Apart from the zoom, autofocus alone is instantaneous, silent and deadly accurate! Both in photos and video. Continuous AF is also extraordinarily accurate and sticky! My experiences with the a7 IV and this lens in AF were simply stellar!

Sony PZ 16-35 f/4 — Image quality and characteristics

Distortion control, sharpness, vignetting and chromatic aberration

Build is very good, AF and PZ performance are exemplary, but how are the optics?

Suffice to say, ultra wide-angle lenses have some inherent compromises that are difficult to engineer out. Notably, distortion and edge performance. Specifically in the extreme corners of images. Further, I’ve become so acccustomed to Adobe’s lens profile correction functionality in virtually all the lenses I use, that I forgot how much of an impact they can have on an image. Particularly with ultra wide-angle lenses!

Because the 16-35mm is so new, Adobe — as of this writing — hasn’t made a lens profile correction for this lens. As a gear reviewer, seeing a lens’ optical performance without a lens profile correction was eye opening.

What a difference a lens profile correction makes! This is an uncorrected straight out of camera image. I’m so acccustomed to lens profile corrections that working with a lens that doesn’t have one was eye opening!

The 16-35mm, though optically strong in the center of the frame, does suffer a bit in the corners. Weak edge performance is a common occurrence with wide-angle lenses.

However, the one area where the 16-35mm really struggles is with distortion. It’s correctable, and I’m sure will be far less noticeable with the lens profile correction. But in the RAW images, the bends on vertical lines along the edges are akin to a fisheye. Yes, that’s a bit of an exaggeration, but distortion is a noticeable downside of this lens.

Vignetting wide-open, wasn’t much of an issue. Additionally, chromatic aberrations and flare are both very, very well controlled.

I’ve used the lens on some high end homes, and my clients have been very pleased with the results. For me, that’s all that really matters. If gear can help me make my client happy, and more importantly, my client’s client happy, then a lens is a winner! The PZ 16-35mm f/4 succeeds in this fashion.

Bokeh

We don’t buy ultra wide-angle lenses to be dazzled by their bokeh abilities. Getting any sort of separation from the background usually entails placing a subject at near the minimum focusing distance while having the lens set to wide-open.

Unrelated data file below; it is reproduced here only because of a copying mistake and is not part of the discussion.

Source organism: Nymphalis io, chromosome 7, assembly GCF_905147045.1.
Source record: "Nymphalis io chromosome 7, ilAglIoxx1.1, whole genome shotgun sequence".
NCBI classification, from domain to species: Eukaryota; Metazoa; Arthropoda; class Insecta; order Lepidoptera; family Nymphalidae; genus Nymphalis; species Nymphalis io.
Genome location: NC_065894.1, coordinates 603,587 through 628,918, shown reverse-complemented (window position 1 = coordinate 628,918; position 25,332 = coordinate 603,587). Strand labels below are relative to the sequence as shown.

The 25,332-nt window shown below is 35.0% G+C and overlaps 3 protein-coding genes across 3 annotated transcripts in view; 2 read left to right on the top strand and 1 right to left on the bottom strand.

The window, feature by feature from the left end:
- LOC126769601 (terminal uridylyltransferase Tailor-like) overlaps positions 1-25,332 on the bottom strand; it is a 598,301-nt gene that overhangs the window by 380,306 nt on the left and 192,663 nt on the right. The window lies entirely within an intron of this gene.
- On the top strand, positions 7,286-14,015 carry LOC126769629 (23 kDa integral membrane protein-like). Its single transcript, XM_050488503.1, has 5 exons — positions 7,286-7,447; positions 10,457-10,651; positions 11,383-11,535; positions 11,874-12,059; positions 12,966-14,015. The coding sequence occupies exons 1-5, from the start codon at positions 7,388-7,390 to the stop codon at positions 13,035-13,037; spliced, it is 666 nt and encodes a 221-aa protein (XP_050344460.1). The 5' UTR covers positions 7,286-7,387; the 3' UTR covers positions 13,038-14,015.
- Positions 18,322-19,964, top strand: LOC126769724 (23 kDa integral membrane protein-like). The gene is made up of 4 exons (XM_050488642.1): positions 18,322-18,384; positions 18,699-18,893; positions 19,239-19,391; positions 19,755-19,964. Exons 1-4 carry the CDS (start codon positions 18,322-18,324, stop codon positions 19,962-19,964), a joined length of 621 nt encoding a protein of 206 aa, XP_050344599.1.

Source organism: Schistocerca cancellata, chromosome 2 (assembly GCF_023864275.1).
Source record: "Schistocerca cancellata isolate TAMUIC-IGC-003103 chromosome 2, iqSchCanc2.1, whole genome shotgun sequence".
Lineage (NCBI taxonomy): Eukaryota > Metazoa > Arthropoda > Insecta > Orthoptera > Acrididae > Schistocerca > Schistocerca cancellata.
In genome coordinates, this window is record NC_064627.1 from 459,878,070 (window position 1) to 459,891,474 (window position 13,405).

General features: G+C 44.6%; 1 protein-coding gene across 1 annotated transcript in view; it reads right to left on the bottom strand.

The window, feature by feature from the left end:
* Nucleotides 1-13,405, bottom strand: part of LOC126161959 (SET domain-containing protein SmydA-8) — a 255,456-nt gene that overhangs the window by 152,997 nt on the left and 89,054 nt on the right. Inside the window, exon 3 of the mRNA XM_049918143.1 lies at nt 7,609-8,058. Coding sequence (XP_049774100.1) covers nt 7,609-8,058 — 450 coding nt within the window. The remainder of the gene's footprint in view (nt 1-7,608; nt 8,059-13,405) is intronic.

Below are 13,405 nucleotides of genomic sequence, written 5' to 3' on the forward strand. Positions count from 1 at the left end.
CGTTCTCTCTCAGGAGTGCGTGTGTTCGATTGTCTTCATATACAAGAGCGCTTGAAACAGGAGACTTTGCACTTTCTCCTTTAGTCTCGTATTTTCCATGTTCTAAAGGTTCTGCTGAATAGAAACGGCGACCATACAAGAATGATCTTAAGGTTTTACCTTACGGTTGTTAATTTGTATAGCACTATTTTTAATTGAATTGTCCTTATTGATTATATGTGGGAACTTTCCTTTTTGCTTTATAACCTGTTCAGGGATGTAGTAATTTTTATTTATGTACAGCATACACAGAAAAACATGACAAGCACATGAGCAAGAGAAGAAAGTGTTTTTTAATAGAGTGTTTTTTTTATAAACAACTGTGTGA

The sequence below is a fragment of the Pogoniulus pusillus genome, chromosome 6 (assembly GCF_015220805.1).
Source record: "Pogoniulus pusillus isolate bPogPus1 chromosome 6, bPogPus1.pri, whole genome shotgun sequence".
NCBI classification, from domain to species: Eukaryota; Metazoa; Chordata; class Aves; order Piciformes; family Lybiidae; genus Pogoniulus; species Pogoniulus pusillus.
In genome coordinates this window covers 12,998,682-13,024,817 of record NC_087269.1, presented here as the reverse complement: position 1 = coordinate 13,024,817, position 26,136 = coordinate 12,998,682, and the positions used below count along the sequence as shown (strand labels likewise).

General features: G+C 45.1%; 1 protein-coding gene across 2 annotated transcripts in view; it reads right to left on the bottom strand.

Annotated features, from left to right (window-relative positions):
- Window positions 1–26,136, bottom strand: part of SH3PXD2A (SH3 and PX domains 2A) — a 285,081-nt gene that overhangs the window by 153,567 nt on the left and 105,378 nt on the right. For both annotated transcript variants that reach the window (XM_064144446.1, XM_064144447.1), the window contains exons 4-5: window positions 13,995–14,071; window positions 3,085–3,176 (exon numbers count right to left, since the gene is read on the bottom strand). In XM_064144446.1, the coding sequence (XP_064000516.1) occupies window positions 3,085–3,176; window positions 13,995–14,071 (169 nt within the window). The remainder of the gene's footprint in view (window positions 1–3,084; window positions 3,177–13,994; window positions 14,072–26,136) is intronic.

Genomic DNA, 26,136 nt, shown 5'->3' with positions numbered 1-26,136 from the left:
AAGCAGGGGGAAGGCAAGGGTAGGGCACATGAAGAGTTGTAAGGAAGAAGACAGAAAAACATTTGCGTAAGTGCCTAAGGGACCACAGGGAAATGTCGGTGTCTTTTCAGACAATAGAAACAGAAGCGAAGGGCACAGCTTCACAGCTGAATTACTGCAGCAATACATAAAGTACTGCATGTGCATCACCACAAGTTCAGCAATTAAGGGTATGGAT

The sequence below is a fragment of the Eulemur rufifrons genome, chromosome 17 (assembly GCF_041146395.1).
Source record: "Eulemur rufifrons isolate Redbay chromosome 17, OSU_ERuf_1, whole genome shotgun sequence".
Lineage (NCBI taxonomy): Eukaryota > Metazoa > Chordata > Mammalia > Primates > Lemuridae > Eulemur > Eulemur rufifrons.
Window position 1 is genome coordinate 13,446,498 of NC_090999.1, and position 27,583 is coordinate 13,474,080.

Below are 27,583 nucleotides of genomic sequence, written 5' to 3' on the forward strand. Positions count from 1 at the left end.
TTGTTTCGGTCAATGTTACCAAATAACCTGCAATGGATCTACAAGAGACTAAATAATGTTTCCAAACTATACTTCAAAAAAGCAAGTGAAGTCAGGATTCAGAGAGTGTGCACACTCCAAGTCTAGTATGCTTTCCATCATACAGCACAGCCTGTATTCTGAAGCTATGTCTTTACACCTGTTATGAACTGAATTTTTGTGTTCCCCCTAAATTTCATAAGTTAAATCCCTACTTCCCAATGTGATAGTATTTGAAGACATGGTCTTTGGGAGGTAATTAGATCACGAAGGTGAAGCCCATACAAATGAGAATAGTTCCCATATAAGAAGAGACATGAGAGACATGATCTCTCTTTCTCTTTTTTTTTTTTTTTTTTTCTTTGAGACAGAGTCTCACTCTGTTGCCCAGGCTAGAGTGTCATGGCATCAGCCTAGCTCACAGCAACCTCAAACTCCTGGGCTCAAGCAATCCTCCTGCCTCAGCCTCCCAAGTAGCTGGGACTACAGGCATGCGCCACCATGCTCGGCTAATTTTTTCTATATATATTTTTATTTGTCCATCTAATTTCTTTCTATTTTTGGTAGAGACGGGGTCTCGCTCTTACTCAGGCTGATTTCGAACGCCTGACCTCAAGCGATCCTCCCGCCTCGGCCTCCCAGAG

At 16mm, there’s barely any separation at all. But the bokeh balls in the background are circular and pleasing to the eye.

However, zoomed in to 35mm at f/4, we can in fact get some nice separation and some beautiful background blur.

Focus breathing

One area that must be commended is focus breathing. Or rather, the lack of. it. An additional nicety of the 16-35mm for video shooters is the virtually non-existent focus breathing. It’s a big advantage, and a welcome touch.

Sony PZ 16-35 f/4 — Video centric, but great for photographers, too

On the surface, it would be easy for me to conclude that Sony has it’s sights set on videographers and cinematographers with this lens. The power zoom functionality clearly targets cinematographers who want to create innovative shots while maintaining a sharp focus.

However, I think it would be a mistake for photographers to overlook this lens given it’s video centric characteristics. The optical performance the lens can provide with stills cannot be overstated — specifically the lack of chromatic aberrations and flare control are exemplary.

Overall, at this price point, I think the PZ 16-35mm f/4 offers up a lot of nice, innovative features for both videographers and photographers, even if the bulk of the new features clearly target video shooters. It’s difficult not to highly recommend the PZ 16-35 f/4 from Sony.

Sony FE PZ 16-35mm f/4 G Lens

A compact design with superb optics and a power zoom function makes the Sony PZ 16-35mm f/4 G an ideal choice for all types of creators, whether that means you shoot video, stills, or both. This ultra-wide lens is among the lightest in its class and the constant f/4 aperture strikes an ideal balance that is bright enough for available-light shooting while remaining portable for all-day shoots.